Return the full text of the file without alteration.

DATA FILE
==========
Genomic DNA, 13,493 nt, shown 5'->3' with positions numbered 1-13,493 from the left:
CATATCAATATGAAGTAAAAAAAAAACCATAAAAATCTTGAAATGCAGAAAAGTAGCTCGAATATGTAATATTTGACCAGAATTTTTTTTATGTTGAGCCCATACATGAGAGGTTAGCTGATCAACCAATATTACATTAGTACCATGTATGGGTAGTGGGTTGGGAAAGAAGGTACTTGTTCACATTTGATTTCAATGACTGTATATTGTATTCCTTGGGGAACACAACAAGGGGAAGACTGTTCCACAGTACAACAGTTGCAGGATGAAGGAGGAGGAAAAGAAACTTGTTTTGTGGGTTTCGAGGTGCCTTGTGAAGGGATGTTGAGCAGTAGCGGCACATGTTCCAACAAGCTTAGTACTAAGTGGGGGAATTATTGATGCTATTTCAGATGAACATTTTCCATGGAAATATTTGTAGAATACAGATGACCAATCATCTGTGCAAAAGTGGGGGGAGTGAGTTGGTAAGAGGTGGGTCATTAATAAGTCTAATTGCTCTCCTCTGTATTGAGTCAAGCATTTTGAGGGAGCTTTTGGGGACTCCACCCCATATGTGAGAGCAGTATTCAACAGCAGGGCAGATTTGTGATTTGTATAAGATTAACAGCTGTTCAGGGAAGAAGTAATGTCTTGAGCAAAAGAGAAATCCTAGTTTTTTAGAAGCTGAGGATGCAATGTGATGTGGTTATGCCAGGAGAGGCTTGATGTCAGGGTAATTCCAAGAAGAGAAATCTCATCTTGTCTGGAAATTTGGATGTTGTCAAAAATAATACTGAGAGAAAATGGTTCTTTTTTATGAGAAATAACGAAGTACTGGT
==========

Genomic DNA, 13,493 nt, shown 5'->3' with positions numbered 1-13,493 from the left:
CATATCAATATGAAGTAAAAAAAAAACCATAAAAATCTTGAAATGCAGAAAAGTAGCTCGAATATGTAATATTTGACCAGAATTTTTTTTATGTTGAGCCCATACATGAGAGGTTAGCTGATCAACCAATATTACATTAGTACCATGTATGGGTAGTGGGTTGGGAAAGAAGGTACTTGTTCACATTTGATTTCAATGACTGTATATTGTATTCCTTGGGGAACACAACAAGGGGAAGACTGTTCCACAGTACAACAGTTGCAGGATGAAGGAGGAGGAAAAGAAACTTGTTTTGTGGGTTTCGAGGTGCCTTGTGAAGGGATGTTGAGCAGTAGCGGCACATGTTCCAACAAGCTTAGTACTAAGTGGGGGAATTATTGATGCTATTTCAGATGAACATTTTCCATGGAAATATTTGTAGAATACAGATGACCAATCATCTGTGCAAAAGTGGGGGGAGTGAGTTGGTAAGAGGTGGGTCATTAATAAGTCTAATTGCTCTCCTCTGTATTGAGTCAAGCATTTTGAGGGAGCTTTTGGGGACTCCACCCCATATGTGAGAGCAGTATTCAACAGCAGGGCAGATTTGTGATTTGTATAAGATTAACAGCTGTTCAGGGAAGAAGTAATGTCTTGAGCAAAAGAGAAATCCTAGTTTTTTAGAAGCTGAGGATGCAATGTGATGTGGTTATGCCAGGAGAGGCTTGATGTCAGGGTAATTCCAAGAAGAGAAATCTCATCTTGTCTGGAAATTTGGATGTTGTCAAAAATAATACTGAGAGAAAATGGTTCTTTTTTATGAGAAATAACGAAGTACTGGT